ADA-Compliance and Your Website: What You Need to Know | JGS Insurance 

ADA-Compliance and Your Website: What You Need to Know

By Eric Wokas, Risk Control Consultant 

Title III of the Americans with Disabilities Act (ADA) prohibits any “public accommodation” from denying “full and equal enjoyment” of its services or facilities on the basis of a disability.

To file an ADA claim, a plaintiff must establish (1) that he or she is disabled; (2) that the defendant owns, leases, or operates a place of public accommodation; and (3) that the defendant denied the plaintiff—on the basis of the disability—full and equal enjoyment of the premises. In addition, the plaintiff must have personally encountered the barrier complained of or must have been deterred from visiting the public accommodation as a result of the barrier.itle III of the Americans with Disabilities Act (ADA) prohibits any “public accommodation” from denying “full and equal enjoyment” of its services or facilities on the basis of a disability.

Since the ADA was passed before the internet boom, there is no exact language requiring website or digital access, but there are many lawsuits now alleging a violation of the ADA due to “the inability of a disabled person to use a website thus impeding access to enjoy a physical location.” These claims often imply that the US Department of Justice (DOJ) has established firm guidelines for ADA website or app compliance. This is false and misleading. Nevertheless, plaintiff attorneys continue to file claims since there is a one-sided attorney’s fee provision where only the plaintiff (but not the defendant) can get attorney fees paid by the losing side. These provisions present the opportunity for abuse and often results in bad consequences due to a “no-lose” situation for the plaintiff even when their case is weak.

Even though the DOJ has not issued specific and binding website accessibility regulations that govern ADA violations, courts have consistently ruled that the ADA requires commercial websites to be accessible to disabled users. Thus, at minimum, it is prudent to make your website accessible to persons with disabilities and it is a good business practice as well.

Since no formal government standards exist for private websites, a consortium of international web innovators called World Wide Web Consortium (W3C) has created a series of web content accessibility guidelines (WCAG) that serve as standards website developers need to follow to ensure that all Americans can access websites more easily.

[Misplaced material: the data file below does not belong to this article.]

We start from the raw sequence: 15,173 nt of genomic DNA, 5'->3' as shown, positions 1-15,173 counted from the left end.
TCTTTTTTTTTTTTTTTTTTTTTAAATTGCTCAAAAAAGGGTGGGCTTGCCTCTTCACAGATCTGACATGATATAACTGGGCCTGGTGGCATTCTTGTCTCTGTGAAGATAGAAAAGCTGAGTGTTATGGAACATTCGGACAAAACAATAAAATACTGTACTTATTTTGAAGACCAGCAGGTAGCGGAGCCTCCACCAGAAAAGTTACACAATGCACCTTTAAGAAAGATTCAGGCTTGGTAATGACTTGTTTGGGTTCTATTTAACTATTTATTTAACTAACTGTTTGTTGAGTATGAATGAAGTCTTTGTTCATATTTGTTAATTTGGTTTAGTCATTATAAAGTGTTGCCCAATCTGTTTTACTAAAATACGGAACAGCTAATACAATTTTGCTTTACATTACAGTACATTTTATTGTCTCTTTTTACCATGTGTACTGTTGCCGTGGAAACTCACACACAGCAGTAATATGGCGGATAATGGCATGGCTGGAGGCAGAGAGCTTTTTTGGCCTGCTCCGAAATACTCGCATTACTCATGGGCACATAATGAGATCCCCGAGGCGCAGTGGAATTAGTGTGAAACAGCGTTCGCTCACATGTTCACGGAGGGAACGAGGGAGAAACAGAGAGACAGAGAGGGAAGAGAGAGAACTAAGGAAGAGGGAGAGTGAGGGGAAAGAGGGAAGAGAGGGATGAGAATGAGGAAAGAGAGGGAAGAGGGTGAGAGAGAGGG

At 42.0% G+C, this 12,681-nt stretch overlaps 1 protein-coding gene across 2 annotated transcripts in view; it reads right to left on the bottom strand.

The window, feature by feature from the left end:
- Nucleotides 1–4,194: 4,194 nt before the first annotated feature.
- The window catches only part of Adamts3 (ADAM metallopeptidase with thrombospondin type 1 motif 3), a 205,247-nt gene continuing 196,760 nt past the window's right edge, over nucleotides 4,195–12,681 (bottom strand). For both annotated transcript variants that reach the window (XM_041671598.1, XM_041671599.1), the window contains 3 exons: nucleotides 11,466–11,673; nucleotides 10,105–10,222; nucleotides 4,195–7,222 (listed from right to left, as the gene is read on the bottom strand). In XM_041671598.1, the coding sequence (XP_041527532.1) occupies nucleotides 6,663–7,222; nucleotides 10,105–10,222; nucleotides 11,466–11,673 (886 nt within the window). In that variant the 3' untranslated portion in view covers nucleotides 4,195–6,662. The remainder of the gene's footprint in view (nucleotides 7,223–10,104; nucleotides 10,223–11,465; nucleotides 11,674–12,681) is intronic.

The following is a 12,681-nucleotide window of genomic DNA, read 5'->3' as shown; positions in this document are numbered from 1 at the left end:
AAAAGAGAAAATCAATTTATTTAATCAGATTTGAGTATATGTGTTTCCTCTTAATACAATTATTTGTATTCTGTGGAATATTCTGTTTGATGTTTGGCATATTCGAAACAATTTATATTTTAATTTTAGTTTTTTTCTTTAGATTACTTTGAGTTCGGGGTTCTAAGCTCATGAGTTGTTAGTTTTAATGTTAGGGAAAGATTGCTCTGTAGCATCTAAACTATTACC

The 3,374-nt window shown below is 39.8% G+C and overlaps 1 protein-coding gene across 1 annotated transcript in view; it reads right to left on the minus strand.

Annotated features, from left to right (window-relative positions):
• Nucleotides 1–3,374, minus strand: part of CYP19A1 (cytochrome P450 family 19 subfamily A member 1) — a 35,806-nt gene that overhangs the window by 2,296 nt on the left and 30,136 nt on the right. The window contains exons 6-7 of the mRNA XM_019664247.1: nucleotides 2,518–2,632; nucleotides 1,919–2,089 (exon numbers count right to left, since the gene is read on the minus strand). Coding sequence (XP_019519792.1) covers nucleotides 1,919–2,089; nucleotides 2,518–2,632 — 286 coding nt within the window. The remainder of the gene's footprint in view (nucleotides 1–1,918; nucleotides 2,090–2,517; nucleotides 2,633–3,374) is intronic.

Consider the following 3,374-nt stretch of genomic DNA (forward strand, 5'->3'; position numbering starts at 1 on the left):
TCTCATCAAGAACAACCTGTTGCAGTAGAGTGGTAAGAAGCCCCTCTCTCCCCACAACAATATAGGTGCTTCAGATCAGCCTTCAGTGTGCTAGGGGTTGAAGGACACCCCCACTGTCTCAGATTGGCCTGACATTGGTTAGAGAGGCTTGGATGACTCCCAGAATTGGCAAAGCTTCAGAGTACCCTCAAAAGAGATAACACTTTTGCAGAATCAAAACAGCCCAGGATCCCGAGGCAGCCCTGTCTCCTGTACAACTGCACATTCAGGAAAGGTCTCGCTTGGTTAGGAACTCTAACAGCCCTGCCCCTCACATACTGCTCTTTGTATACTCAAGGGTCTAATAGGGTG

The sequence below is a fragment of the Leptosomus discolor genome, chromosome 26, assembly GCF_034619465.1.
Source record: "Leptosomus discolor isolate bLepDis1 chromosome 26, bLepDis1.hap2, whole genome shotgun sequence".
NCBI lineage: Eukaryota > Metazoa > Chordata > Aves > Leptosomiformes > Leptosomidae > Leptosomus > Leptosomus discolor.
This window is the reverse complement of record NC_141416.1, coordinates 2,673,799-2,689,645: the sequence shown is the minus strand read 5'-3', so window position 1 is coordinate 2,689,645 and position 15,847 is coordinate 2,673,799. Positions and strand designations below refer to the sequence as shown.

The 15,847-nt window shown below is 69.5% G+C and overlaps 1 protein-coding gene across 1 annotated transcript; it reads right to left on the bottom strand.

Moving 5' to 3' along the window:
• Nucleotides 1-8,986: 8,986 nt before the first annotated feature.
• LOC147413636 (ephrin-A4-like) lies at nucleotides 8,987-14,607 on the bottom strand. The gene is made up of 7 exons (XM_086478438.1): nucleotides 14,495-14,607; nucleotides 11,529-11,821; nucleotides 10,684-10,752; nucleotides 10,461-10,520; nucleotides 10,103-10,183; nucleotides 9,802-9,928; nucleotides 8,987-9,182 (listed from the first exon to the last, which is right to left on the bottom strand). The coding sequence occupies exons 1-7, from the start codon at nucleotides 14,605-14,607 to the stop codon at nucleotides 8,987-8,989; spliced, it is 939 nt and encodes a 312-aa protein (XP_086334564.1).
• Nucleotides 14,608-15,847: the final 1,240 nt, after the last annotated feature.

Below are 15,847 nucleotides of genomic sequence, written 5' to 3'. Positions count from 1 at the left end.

The WCAG summarizes its requirements into four main parts, called POUR:


All website owners should offer their users information and user interfaces in an easily perceivable manner. Moreover, they must provide text alternatives for nontext content such as images, voice, and videos. They must also offer captions or text summaries for audio and video content. Being perceivable also requires that the content should be easy to identify programmatically. This includes ease of listening and reading that features good contrast and easy volume controls.


This requirement means every user interface component and navigation needs to be easy to operate. For example, the interfaces must include keyboard usage. Moreover, users should have enough time to read content and perform necessary tasks. Also, website owners need to avoid creating and uploading content that could cause seizure among users.


All information and user interface operations should be easy to understand. The interface has to assist users to avoid and rectify mistakes when entering input. Lastly, the interface and content should function predictably to enhance reliability.


The WCAG require all content to be robust enough to allow various user agents, such as assistive technology, to interpret it easily. The content must also be accessible to every user and remain abreast with technological advancements such as mobile tech. Finally, the content and website must offer utmost compatibility with most, if not all, web browsers.

As an alternative, according to the Department of Justice, any business that has an inaccessible website can also comply with the ADA by providing an accessible option, such as a staffed telephone information line, for individuals to enjoy its goods or services.

For more guidance on making your website ADA compliant, contact us today.